How Russia’s millionaires invest money in times of crisis
The economic crisis and geopolitical uncertainty in Russia since 2014 has altered the way people invest money in the country. Many have been forced to prioritize preserving their bank balance, instead of multiplying it.
“While just a couple of years ago the rich bid on active investment products and strategies, today they make sure that their investment profile is balanced and secured from a variety of possible risks that might be related to currency fluctuations in a particular country,” Stanislav Novikov, managing director of BKS Ultima brokerage firm, told RBTH.
Evgeny Volkov, head of brokerage at Rosevrobank, agrees. “Investing in foreign exchange assets, betting on exchange rate growth, and purchasing high profile bonds are very popular now. Today the key goal for many investors is to keep the capital they possess and focus on conservative strategies,” he says.
What about business?
Mikhail Friedman recently bought the British Holland & Barret company. / Ramil Sitdikov/RIA Novosti
According to recent research by Switzerland’s Julius Baer bank, the average Russian billionaire continues to invests the majority of capital (36 percent) in private businesses. Even in times of crisis, business ventures - especially in the food production, pharma, and auto sectors - can ensure a stable flow of revenue.
This could be why Russia’s seventh wealthiest man, Mikhail Fridman, made a deal to buy Europe’s largest health food chain. The British Holland & Barret company has more than 1,150 shops in 11 countries globally, costing Fridman a cool £1.7 billion ($2.2 billion).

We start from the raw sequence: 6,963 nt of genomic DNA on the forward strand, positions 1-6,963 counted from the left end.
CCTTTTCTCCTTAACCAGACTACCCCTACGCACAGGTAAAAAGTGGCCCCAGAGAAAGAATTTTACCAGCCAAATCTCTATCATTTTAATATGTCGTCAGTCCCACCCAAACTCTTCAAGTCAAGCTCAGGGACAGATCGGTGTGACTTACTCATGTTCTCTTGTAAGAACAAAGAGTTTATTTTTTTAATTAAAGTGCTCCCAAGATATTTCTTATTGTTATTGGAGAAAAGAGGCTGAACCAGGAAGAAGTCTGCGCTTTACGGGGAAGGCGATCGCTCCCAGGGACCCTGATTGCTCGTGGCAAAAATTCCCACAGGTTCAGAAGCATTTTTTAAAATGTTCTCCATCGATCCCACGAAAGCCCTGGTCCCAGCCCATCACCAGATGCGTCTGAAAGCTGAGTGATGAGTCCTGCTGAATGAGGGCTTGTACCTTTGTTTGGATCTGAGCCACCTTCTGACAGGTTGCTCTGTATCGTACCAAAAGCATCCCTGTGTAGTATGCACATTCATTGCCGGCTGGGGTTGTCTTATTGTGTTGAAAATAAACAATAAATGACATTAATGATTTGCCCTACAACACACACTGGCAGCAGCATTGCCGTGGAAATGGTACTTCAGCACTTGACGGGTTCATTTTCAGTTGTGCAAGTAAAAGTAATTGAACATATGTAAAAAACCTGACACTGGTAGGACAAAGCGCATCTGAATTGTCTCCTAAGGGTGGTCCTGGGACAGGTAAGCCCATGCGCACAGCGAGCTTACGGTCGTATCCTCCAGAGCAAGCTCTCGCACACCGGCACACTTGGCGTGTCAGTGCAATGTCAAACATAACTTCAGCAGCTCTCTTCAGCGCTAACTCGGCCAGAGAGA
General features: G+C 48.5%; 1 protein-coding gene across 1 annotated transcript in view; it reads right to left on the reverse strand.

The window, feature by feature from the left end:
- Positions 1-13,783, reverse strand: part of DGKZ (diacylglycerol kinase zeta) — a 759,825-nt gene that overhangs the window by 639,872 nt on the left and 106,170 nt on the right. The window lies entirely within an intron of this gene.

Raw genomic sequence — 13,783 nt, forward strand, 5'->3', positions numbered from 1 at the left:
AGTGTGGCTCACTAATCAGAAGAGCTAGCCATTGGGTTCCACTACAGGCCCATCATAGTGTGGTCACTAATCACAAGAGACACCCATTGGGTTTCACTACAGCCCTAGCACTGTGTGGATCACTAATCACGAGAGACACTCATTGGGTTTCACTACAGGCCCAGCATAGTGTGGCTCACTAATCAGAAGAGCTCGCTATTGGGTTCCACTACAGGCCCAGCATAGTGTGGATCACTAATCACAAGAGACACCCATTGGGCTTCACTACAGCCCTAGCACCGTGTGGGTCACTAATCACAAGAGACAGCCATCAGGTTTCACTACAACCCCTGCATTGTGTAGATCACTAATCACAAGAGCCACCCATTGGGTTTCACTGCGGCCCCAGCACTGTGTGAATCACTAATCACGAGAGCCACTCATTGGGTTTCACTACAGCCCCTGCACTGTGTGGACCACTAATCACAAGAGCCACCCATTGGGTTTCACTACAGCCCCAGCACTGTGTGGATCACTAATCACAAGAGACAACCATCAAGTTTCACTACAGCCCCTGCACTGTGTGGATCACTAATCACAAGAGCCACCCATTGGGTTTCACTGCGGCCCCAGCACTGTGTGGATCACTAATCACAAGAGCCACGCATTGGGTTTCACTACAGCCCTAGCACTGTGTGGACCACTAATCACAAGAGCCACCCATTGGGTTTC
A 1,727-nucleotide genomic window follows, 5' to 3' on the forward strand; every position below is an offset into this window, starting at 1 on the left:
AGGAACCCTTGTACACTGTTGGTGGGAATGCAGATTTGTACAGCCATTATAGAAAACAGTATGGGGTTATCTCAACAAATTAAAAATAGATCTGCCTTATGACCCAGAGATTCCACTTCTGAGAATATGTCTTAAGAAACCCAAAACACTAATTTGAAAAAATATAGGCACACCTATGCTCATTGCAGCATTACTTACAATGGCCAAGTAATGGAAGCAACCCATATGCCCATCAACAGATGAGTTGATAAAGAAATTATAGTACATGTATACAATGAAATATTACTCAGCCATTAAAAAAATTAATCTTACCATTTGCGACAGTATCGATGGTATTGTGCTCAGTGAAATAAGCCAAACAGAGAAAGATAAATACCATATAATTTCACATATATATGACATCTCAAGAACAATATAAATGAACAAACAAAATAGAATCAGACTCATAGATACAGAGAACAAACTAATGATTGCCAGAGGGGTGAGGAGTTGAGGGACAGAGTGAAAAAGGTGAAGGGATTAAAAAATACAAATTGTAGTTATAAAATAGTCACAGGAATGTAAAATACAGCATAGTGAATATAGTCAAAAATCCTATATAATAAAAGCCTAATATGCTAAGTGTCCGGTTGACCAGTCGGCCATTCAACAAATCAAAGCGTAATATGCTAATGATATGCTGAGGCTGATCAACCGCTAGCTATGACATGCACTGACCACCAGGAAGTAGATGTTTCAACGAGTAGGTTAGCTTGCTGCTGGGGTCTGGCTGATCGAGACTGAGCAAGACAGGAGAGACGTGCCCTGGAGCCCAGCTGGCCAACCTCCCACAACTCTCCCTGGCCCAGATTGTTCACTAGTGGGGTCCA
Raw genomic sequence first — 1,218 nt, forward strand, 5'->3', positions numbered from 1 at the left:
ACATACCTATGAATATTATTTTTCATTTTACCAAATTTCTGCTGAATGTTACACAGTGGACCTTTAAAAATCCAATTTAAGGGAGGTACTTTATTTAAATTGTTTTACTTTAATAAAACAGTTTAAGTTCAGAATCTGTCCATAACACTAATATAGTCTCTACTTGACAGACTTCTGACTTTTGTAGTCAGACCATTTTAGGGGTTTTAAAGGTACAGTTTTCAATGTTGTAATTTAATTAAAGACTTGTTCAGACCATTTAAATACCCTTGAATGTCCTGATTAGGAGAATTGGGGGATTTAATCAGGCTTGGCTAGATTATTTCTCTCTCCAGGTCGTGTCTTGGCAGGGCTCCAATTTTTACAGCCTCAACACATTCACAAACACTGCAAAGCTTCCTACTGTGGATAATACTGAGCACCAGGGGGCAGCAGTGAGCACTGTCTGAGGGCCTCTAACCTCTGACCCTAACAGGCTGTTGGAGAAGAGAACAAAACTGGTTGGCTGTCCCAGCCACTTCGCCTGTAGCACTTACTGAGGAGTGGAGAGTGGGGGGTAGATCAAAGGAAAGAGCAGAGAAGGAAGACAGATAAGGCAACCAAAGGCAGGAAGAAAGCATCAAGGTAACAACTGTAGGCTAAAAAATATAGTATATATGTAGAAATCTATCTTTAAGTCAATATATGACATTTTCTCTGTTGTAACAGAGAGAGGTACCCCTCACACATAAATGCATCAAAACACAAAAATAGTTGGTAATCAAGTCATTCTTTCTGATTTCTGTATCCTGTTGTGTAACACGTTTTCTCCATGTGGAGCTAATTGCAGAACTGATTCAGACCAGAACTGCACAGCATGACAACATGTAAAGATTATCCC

While some invest in ventures abroad, there are also many who choose to pump their money into Russia’s domestic economy. Alexey Mordashov, another Russian billionaire - ranked second richest in the country by Forbes - is investing six billion rubles ($100 million) into a resort in Russia’s Altai Region. The principle owner of Russian steel and mining company Severstal plans to build a ski complex and aqua park in the local Belokurikha-2 tourist cluster, that is supported by a state program which promotes local tourism.
Luxury properties: As popular as ever
A luxury real estate in Mallorca, Spain. / Getty Images
Investing in real estate abroad, especially in Europe, is a common choice among Russian millionaires. “Buying a property remains popular as a conservative kind of investment,” Volkov explains. “Spain is among the most attractive countries, because an investment of 500,000 euros enables one to get a residence permit.”
Indeed, over the last few decades Russian investors have flooded the Spanish luxury real estate market: As Deutsche Welle reported, the number of investors from Russia in Spain has been growing by five to ten percent annually. Previously, Russians traveled there for holidays - now they go to buy businesses and luxury properties.
Other European countries are also proving attractive among Russian millionaires. They’re not only snapping up modern mansions, but also historic estates in countries like France, the UK, and Austria. Recently, an unidentified Russian billionaire restored a historic villa once belonging to Russian ballerina Mathilde Kschessinska in the Côte d’Azur. The billionaire - who already had an estate in the area - is now selling the property for $30.7 million.
The Serene motoryacht previously owned by Yuri Scheffler. / Global Look Press
The rich like to spend money on art, cars, wine, and even musical instruments. Such “passion” investments, especially if one manages to find something rare, often promise solid returns.
In 2016, Russian vodka tycoon Yuri Shefler made a significant profit after selling his luxury super-yacht to Saudi Arabia’s Prince Mohammad bin Salman. The billionaire initially expected to sell the “Serene” for just under $400 million, but sold it for $550 million instead.
Unfortunately, big losses and disappointment are also part of the game. In March this year Russian billionaire Dmitry Rybolovlev, who is worth an estimated $9.5 billion, lost $150 million after selling four artworks at Christie’s. The losses came amid a dispute between the billionaire and his art dealer, who allegedly overcharged Rybolovlev by $1 billion over the course of the last decade.